Saturday 24 August 2019

UNIFI: The start of something big....

'Dad, the internet's slow!'
'Dad, can you restart the Wifi?'
'Dad, will we ever have WiFi in the kitchen?'

It was getting tiresome. A few years ago, I'd augmented the ISP all-in-one modem/router/WiFi with an Archer wireless router and a couple of Huawei extenders. This was an improvement, but never a satisfactory, long-term solution.

I'd been reading a lot about the Unifi range from Ubiquity and this week bit the bullet and purchased;

The idea was to provide decent wifi throughout the house, with 2x access points connected to the Switch from which they would receive both data and power. As an added bonus, the fully managed switch also supports link aggregation, so I could leverage both ethernet ports on my recently reconstructed MediaServer8.

Despite copious amounts of reading & research, and pre-installing the Unifi Controller Docker on unRaid, setup was not as smooth as it might have been.

Thursday 15 August 2019

Total Harmony

It was getting quite ridiculous. This is the set of remotes I had built up to control my HT. From right to left; Receiver, NowTV box, PVR, FireTV, BluRay, Projector, Squeezebox, DAC.

It's little wonder no-one else in the family used the system!

In the past, I'd used various Logitech Harmony remotes but all had outlived their usefulness and have been retired. A few months ago, I'd picked up a Harmony Companion set on Amazon warehouse for a steal, but hadn't got around to configuring it all until now.

VM Audio Solution

When setting up VM access over ethernet using the AV Access device, I noted that one issue was the failure of my Harman Kardon Soundsticks to work with the system. Plugging them in to the receiver USB port would result in intermittent but regular screen blanking.

A few readers suggested additional power and I purchased a USB power/data cable, but that didn't work.

Next, I tried a cheap and cheerful external USB soundcard. I plugged this into the receiver and attached some powered speakers. This worked, in that my OSX VM recognised the device immediately and could play audio, but it was annoyingly distorted - just enough crackle & pop to distract.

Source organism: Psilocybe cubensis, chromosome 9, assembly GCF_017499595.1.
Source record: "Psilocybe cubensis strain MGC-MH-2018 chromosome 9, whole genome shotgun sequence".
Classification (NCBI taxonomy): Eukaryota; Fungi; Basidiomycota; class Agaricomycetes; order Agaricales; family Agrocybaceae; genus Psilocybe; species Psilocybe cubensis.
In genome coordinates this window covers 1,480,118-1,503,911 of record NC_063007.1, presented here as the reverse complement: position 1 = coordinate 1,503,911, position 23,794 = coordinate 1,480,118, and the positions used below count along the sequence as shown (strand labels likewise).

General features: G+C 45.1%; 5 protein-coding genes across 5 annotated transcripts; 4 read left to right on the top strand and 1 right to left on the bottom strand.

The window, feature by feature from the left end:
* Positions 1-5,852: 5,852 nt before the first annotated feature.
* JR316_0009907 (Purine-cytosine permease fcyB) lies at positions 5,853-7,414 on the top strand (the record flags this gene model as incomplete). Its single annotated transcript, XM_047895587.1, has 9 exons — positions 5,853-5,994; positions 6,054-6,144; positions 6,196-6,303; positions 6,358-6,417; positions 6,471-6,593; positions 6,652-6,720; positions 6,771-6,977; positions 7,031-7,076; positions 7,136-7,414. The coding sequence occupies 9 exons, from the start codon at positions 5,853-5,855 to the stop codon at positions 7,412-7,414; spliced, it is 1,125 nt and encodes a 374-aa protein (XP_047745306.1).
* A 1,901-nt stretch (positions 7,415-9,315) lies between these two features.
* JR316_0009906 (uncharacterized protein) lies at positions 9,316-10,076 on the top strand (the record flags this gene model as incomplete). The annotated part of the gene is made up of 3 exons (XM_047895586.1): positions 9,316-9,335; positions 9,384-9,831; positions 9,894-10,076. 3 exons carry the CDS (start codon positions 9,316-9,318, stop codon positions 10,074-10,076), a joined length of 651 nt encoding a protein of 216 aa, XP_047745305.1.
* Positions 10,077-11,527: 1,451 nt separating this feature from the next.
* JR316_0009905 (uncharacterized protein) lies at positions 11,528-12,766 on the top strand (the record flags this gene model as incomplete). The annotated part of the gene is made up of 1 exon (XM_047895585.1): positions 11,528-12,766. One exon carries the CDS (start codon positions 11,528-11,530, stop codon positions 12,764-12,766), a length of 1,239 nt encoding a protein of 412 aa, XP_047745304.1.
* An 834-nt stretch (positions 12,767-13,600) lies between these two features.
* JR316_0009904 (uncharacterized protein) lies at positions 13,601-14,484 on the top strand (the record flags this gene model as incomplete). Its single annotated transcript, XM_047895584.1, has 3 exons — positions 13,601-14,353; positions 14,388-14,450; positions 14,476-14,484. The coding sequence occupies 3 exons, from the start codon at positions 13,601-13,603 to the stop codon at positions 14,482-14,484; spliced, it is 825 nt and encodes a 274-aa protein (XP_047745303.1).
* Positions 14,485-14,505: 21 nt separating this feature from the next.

Next, I tried attaching the USB soundcard directly to the (passed through) USB adapter on the unRaid box. I then passed the audio out to the AV Access transmitter audio in and attached the speakers to the receiver audio out.

Hey Presto, perfect audio*. No crackles, pops, noise or distortion. The lesson here is that with this method of video/IO/audio distribution, the soundcard needs to stay upstream. My SoundSticks are now moved to another workstation where they can be attached to that VMs USB adapter directly.

My final working audio chain is;

PCIe USB Adapter -> USB Audio Card -> AV Access TX Audio In -> AV Access RX Audio Out -> Speakers

*When I say 'perfect', I mean adequate for needs in that system sounds and youtube audio plays just fine. I wouldn't be using this set up for anything close to critical listening.

Friday 9 August 2019

MediaServer 8.2

It’s been over 5 years since I built MediaServer8, an unRaid based system that looks after not only storage duties, but also hosts my main workstation, manages whole-house audio systems, whole house LiveTV and PVR, home automation and a bunch of other stuff through dockers, VMs and plugins.

The AMD FX8320 based system has been rock solid in all of that time. Indeed, the only problem I’ve ever had occurred in the past week when my dual 1TB spinners assigned to a cache pool started showing millions of unrecoverable BTRFS errors. Fortunately, I rescued my appdata and domains folders in time. My docker image was not so lucky :-(

A few months ago, the itch emerged and, try as I might, I found it difficult to resist the urge to scratch. There was nothing wrong with the system per se, but with ‘only’ 8 cores and 32GB RAM, it was a bit restrictive in the number of VMs I could run simultaneously, and no real scope for growth. I had a particular hankering to virtualise the dual boot Hackintosh the family use daily, as well as a few other utility systems. Threadripper was calling. Here’s how I answered....